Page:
The Surface of the Sun

The yellow surface of the Sun with numerous clusters of sunspots.

This color enhanced view of the Sun shows sunspots on the surface, or photosphere, of the Sun. Though the visible light emitted by the Sun is actually white light, we often perceive sunlight as yellow due to scattering of shorter, blue wavelengths as light passes through the atmosphere. 


The surface of the Sun is called the photosphere, a term which means “sphere of light.” The glowing ball of light that you see in the sky is the photosphere. The surface of the Sun is the only part that we can see from Earth on a typical day, without use of specialized equipment.

The Photosphere is Cooler Than the Layers Around It

The photosphere is a thinner, cooler layer than its neighboring layers. It is only about 500 km (300 miles) wide, a much thinner layer than the interior solar regions. The temperature of the photosphere is around 5,500 °C (9,900 °F), which is much cooler than the Sun's core. Most of the light energy produced in the Sun’s core escapes from the photosphere. Because the plasma is cooler and less dense at the surface, there are fewer collisions to trap the energy carrying photons within the Sun. Instead, energy radiates away through space, some of it reaching Earth.

Surprisingly, the photosphere is also much cooler than the atmosphere above it, which has regions with temperatures as hot as 2 million °C (3.5 million °F). There is some variation in temperature from place to place within the photosphere – for example, sunspots are relatively “cool” regions with temperatures as low as 3,000 °C (5,400 °F).

What’s on the Surface of the Sun?

Sunspots, indicators of disturbed magnetic fields, are the most common features seen in the photosphere. Sunspots are generally surrounded by lighter areas called faculae. Observing sunspots drift across the surface helped astronomers discover that the Sun actually rotates on its axis – the polar regions take longer to complete a rotation than the equatorial regions because the Sun isn’t solid.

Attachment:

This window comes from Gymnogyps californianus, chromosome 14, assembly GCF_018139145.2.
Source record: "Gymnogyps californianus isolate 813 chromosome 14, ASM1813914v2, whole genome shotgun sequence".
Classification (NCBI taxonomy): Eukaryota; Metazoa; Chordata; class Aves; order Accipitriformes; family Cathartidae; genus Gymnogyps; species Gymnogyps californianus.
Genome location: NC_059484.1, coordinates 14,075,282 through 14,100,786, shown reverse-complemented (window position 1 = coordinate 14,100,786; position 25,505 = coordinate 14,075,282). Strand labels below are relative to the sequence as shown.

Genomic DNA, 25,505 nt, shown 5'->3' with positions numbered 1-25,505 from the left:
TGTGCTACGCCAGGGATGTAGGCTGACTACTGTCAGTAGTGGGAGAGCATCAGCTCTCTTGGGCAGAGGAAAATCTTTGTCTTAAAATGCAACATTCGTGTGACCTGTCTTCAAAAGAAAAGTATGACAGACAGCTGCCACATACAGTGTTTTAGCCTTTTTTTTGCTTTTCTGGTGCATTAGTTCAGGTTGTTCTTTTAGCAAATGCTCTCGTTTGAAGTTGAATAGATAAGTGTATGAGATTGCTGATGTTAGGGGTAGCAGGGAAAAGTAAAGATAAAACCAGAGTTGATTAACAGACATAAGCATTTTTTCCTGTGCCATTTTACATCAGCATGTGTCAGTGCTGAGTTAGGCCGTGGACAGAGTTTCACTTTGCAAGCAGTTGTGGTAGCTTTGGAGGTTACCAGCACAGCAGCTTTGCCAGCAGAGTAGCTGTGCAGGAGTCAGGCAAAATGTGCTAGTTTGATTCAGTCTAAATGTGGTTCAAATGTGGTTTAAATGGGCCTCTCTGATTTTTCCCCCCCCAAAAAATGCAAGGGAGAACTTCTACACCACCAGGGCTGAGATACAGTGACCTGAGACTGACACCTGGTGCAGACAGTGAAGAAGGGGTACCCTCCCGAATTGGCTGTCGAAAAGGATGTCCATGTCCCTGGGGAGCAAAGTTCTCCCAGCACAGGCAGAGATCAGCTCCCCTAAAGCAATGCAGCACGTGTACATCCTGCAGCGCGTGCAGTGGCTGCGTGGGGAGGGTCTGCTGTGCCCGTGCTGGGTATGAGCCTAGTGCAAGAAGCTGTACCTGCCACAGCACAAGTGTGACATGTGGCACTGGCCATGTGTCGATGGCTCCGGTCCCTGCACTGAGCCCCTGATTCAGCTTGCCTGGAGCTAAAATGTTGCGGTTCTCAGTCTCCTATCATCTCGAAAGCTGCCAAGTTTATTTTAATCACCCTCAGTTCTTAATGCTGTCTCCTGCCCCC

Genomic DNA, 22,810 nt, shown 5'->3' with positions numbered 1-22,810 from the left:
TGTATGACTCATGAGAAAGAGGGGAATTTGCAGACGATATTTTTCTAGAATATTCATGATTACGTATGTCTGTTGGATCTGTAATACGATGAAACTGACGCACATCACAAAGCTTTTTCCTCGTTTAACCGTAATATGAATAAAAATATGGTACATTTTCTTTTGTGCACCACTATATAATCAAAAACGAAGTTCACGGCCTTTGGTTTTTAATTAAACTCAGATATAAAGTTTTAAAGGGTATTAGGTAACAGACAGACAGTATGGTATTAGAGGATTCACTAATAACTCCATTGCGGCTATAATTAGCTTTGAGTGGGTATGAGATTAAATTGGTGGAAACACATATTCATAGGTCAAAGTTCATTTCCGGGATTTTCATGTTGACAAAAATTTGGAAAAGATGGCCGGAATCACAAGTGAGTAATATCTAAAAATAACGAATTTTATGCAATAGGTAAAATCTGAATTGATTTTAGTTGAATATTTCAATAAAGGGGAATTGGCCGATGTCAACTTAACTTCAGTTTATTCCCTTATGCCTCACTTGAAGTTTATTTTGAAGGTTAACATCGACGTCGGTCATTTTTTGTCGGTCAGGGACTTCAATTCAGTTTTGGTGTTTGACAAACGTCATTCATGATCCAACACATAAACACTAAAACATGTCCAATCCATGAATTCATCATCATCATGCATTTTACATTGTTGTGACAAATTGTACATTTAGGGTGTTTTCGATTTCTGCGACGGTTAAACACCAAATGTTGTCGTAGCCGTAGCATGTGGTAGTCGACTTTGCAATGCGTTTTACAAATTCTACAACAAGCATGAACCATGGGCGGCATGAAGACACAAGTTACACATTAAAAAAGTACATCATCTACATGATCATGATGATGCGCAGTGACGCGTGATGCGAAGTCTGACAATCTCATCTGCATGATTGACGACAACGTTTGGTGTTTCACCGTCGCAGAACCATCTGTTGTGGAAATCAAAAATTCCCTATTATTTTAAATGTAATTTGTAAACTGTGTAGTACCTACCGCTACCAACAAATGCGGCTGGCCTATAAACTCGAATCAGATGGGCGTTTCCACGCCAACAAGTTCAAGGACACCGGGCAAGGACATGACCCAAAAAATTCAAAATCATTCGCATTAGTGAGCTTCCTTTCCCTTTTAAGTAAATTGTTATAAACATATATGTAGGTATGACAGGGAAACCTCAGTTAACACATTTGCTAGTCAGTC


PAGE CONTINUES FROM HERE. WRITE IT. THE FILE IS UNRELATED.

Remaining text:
High resolution image of granulation on the surface of the Sun and a dark, irregularly shaped sunspot.

Surrounded by glowing plasma, sunspots are planet-sized dark areas on the surface of the Sun. Granulation, appearing similar to bubbles, is due to convection currents in the solar interior.

Michael Teoh/Heng Ee Observatory

Close-up views of the photosphere also show patterns of light areas surrounded by darker borders, called granulation. Similar to the patterns you can see at the top of a pot of boiling water, granulation is caused by heat rising to the photosphere from the hotter solar interior. Where the hot, rising blobs of plasma reach the surface, we see bright areas. The darker boundaries of the granulation cells are places where the plasma has cooled and is sinking back into the Sun's interior.

The active regions around sunspots often cause solar flares, which are explosions of radiation that extend hundreds of thousands of miles above the Sun's surface, producing bursts of X-rays, ultraviolet radiation, and radio waves. Solar flares are just one example of how activity on the surface of the Sun can affect the entire solar system, including Earth.